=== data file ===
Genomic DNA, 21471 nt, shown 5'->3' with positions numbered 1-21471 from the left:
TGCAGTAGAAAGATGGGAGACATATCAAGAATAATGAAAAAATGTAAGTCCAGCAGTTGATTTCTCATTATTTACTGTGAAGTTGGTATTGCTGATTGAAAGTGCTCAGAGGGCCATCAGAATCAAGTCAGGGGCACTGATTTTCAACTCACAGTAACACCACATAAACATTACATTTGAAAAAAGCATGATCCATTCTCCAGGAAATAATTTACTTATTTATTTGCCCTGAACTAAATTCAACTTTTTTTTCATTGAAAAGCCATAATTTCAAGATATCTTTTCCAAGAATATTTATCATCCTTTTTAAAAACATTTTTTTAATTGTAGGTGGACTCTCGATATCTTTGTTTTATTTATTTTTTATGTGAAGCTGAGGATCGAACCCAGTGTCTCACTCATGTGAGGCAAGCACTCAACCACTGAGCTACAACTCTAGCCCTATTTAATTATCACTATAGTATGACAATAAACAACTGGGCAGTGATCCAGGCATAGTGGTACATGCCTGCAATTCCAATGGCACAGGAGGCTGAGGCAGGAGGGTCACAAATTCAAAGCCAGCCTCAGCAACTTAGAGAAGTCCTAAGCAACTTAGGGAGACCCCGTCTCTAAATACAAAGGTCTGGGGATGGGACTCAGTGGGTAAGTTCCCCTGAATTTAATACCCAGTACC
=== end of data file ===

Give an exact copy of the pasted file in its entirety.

Genomic DNA, 21471 nt, shown 5'->3' with positions numbered 1-21471 from the left:
TGCAGTAGAAAGATGGGAGACATATCAAGAATAATGAAAAAATGTAAGTCCAGCAGTTGATTTCTCATTATTTACTGTGAAGTTGGTATTGCTGATTGAAAGTGCTCAGAGGGCCATCAGAATCAAGTCAGGGGCACTGATTTTCAACTCACAGTAACACCACATAAACATTACATTTGAAAAAAGCATGATCCATTCTCCAGGAAATAATTTACTTATTTATTTGCCCTGAACTAAATTCAACTTTTTTTTCATTGAAAAGCCATAATTTCAAGATATCTTTTCCAAGAATATTTATCATCCTTTTTAAAAACATTTTTTTAATTGTAGGTGGACTCTCGATATCTTTGTTTTATTTATTTTTTATGTGAAGCTGAGGATCGAACCCAGTGTCTCACTCATGTGAGGCAAGCACTCAACCACTGAGCTACAACTCTAGCCCTATTTAATTATCACTATAGTATGACAATAAACAACTGGGCAGTGATCCAGGCATAGTGGTACATGCCTGCAATTCCAATGGCACAGGAGGCTGAGGCAGGAGGGTCACAAATTCAAAGCCAGCCTCAGCAACTTAGAGAAGTCCTAAGCAACTTAGGGAGACCCCGTCTCTAAATACAAAGGTCTGGGGATGGGACTCAGTGGGTAAGTTCCCCTGAATTTAATACCCAGTACC